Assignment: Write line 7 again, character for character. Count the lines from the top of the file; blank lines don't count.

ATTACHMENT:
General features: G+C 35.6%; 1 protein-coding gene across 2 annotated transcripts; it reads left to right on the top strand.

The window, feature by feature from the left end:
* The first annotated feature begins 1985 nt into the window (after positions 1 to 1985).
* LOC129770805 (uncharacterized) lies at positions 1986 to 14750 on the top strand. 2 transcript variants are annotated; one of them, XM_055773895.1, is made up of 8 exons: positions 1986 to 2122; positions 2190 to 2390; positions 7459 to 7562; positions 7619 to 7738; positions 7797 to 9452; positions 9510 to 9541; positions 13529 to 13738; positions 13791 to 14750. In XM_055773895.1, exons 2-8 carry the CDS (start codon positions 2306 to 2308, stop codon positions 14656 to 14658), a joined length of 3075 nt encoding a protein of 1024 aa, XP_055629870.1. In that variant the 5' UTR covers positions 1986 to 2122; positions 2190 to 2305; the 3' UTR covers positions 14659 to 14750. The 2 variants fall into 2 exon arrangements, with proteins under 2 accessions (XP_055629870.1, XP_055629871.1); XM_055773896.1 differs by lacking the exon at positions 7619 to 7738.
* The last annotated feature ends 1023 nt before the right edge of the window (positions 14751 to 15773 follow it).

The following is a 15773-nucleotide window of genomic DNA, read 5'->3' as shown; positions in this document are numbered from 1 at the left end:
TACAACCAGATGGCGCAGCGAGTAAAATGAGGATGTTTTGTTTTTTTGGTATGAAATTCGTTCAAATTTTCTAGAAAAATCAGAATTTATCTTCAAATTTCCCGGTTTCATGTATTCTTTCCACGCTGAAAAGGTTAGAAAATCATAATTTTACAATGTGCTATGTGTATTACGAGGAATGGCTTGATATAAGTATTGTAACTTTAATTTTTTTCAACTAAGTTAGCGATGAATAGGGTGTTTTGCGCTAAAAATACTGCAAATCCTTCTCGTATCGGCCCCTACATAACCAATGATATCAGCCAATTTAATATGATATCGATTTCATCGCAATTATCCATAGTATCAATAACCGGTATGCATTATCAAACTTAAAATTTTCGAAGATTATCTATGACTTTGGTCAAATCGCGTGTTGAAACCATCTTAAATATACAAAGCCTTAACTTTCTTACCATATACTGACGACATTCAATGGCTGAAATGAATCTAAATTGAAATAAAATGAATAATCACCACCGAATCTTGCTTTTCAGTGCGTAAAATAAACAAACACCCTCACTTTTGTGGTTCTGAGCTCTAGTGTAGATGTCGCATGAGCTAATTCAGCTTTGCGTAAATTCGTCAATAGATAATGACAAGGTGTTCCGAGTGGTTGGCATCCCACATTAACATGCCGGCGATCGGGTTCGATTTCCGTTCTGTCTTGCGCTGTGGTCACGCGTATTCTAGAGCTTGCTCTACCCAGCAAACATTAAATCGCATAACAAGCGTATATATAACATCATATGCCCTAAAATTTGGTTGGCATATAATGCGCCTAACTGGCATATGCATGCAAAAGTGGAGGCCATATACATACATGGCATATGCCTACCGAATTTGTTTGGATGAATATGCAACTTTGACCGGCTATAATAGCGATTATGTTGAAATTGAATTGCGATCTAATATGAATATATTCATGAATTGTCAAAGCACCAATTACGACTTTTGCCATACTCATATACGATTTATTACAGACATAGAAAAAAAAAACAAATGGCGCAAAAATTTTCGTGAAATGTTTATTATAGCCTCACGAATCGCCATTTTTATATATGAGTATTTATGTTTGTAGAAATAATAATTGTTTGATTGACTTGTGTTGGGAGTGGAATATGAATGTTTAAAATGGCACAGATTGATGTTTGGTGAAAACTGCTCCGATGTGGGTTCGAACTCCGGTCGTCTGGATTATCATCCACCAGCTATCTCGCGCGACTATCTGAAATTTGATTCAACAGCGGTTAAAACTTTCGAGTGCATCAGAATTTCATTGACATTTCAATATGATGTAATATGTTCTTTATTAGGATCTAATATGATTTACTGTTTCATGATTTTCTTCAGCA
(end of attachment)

TACAACCAGATGGCGCAGCGAGTAAAATGAGGATGTTTTGTTTTTTTGGTATGAAATTCGTTCAAATTTTCTAGAAAAATCAGAATTTATCTTCAAATTTCCCGGTTTCATGTATTCTTTCCACGCTGAAAAGGTTAGAAAATCATAATTTTACAATGTGCTATGTGTATTACGAGGAATGGCTTGATATAAGTATTGTAACTTTAATTTTTTTCAACTAAGTTAGCGATGAATAGGGTGTTTTGCGCTAAAAATACTGCAAATCCTTCTCGTATCGGCCCCTACATAACCAATGATATCAGCCAATTTAATATGATATCGATTTCATCGCAATTATCCATAGTATCAATAACCGGTATGCATTATCAAACTTAAAATTTTCGAAGATTATCTATGACTTTGGTCAAATCGCGTGTTGAAACCATCTTAAATATACAAAGCCTTAACTTTCTTACCATATACTGACGACATTCAATGGCTGAAATGAATCTAAATTGAAATAAAATGAATAATCACCACCGAATCTTGCTTTTCAGTGCGTAAAATAAACAAACACCCTCACTTTTGTGGTTCTGAGCTCTAGTGTAGATGTCGCATGAGCTAATTCAGCTTTGCGTAAATTCGTCAATAGATAATGACAAGGTGTTCCGAGTGGTTGGCATCCCACATTAACATGCCGGCGATCGGGTTCGATTTCCGTTCTGTCTTGCGCTGTGGTCACGCGTATTCTAGAGCTTGCTCTACCCAGCAAACATTAAATCGCATAACAAGCGTATATATAACATCATATGCCCTAAAATTTGGTTGGCATATAATGCGCCTAACTGGCATATGCATGCAAAAGTGGAGGCCATATACATACATGGCATATGCCTACCGAATTTGTTTGGATGAATATGCAACTTTGACCGGCTATAATAGCGATTATGTTGAAATTGAATTGCGATCTAATATGAATATATTCATGAATTGTCAAAGCACCAATTACGACTTTTGCCATACTCATATACGATTTATTACAGACATAGAAAAAAAAAACAAATGGCGCAAAAATTTTCGTGAAATGTTTATTATAGCCTCACGAATCGCCATTTTTATATATGAGTATTTATGTTTGTAGAAATAATAATTGTTTGATTGACTTGTGTTGGGAGTGGAATATGAATGTTTAAAATGGCACAGATTGATGTTTGGTGAAAACTGCTCCGATGTGGGTTCGAACTCCGGTCGTCTGGATTATCATCCACCAGCTATCTCGCGCGACTATCTGAAATTTGATTCAACAGCGGTTAAAACTTTCGAGTGCATCAGAATTTCATTGACATTTCAATATGATGTAATATGTTCTTTATTAGGATCTAATATGATTTACTGTTTCATGATTTTCTTCAGCA